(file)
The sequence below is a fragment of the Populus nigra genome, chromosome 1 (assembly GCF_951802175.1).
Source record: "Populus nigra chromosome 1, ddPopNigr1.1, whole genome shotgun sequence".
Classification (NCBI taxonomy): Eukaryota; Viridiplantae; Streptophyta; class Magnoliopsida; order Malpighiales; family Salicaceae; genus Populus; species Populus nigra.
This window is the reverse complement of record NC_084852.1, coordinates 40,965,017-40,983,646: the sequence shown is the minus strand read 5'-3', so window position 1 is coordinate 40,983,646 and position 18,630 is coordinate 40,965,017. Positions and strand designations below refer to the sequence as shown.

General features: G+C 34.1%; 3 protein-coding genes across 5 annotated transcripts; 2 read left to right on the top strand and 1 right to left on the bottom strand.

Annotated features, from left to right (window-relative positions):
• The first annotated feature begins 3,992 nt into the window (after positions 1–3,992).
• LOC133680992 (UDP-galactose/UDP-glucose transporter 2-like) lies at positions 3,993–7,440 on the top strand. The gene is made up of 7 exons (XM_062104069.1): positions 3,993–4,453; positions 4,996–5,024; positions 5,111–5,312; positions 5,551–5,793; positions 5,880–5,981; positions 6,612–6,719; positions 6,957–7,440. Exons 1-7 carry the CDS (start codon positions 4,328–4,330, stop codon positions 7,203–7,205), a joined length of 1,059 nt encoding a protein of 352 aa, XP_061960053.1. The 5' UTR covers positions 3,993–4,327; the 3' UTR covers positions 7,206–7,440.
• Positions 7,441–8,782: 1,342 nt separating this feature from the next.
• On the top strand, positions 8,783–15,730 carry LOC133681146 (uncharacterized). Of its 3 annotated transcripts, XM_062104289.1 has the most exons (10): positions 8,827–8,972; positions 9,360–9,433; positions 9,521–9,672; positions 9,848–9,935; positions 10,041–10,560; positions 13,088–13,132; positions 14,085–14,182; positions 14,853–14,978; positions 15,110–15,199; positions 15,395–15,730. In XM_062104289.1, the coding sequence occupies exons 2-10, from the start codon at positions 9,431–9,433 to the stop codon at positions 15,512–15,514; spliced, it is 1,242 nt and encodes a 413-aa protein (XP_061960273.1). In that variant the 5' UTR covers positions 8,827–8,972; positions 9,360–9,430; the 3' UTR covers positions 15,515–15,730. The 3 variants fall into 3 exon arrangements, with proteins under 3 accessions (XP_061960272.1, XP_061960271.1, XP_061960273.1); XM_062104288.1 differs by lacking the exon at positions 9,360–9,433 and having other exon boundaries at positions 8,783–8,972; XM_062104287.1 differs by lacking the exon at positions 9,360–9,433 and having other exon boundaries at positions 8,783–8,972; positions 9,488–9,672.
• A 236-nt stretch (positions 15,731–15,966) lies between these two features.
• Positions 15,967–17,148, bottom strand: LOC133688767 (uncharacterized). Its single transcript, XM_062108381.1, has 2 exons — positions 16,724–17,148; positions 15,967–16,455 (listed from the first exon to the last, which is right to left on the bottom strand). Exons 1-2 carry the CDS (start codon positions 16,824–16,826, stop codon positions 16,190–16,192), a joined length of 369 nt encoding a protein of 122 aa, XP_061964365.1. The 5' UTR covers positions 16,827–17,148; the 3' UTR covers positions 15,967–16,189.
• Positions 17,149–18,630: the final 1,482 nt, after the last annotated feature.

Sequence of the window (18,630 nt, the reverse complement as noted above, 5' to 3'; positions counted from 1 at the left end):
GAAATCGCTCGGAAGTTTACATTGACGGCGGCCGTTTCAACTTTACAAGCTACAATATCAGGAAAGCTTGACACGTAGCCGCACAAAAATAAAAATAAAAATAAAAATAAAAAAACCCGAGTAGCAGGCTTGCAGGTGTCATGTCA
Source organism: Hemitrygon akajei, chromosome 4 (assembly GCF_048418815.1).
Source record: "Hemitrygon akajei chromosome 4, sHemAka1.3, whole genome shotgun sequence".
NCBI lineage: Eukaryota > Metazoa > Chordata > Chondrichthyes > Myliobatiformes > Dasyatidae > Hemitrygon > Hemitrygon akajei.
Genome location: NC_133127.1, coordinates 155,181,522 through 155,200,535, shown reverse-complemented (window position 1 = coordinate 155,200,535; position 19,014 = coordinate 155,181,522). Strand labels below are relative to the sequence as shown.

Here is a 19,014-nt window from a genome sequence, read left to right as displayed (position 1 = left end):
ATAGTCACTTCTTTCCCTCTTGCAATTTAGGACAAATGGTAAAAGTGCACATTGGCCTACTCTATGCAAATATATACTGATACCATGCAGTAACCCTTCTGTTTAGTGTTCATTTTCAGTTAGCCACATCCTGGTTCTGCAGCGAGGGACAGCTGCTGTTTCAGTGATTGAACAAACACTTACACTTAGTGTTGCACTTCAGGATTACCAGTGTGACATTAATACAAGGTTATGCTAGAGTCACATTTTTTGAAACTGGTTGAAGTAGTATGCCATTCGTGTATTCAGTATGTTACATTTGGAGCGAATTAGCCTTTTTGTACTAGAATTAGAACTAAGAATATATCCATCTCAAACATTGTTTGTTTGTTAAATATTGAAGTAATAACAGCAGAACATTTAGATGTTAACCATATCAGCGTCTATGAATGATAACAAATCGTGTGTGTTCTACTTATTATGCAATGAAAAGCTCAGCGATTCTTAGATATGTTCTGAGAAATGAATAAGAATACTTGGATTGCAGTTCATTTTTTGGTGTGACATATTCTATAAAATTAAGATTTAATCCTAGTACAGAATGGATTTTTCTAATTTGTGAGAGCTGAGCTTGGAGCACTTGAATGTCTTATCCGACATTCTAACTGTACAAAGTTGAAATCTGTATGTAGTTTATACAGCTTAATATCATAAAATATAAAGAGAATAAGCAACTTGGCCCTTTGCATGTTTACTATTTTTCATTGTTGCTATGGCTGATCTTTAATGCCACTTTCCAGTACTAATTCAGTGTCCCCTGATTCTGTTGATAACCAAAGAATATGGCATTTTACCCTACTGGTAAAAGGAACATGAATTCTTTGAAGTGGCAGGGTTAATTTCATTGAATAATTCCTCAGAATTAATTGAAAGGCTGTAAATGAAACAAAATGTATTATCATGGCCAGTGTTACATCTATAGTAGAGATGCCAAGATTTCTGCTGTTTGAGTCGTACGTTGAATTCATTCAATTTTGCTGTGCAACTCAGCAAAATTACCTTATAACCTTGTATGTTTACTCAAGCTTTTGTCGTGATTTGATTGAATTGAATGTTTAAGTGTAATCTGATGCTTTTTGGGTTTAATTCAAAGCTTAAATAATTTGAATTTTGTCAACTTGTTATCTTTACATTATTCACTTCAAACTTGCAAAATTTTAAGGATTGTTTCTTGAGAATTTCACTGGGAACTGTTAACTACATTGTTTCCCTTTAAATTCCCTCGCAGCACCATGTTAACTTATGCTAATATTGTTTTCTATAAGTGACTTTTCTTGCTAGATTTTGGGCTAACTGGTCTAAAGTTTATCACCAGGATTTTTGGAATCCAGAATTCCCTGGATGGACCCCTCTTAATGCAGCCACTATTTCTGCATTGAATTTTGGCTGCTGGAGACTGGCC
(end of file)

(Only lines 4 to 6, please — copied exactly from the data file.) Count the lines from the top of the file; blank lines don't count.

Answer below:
This window is the reverse complement of record NC_084852.1, coordinates 40,965,017-40,983,646: the sequence shown is the minus strand read 5'-3', so window position 1 is coordinate 40,983,646 and position 18,630 is coordinate 40,965,017. Positions and strand designations below refer to the sequence as shown.

General features: G+C 34.1%; 3 protein-coding genes across 5 annotated transcripts; 2 read left to right on the top strand and 1 right to left on the bottom strand.

Annotated features, from left to right (window-relative positions):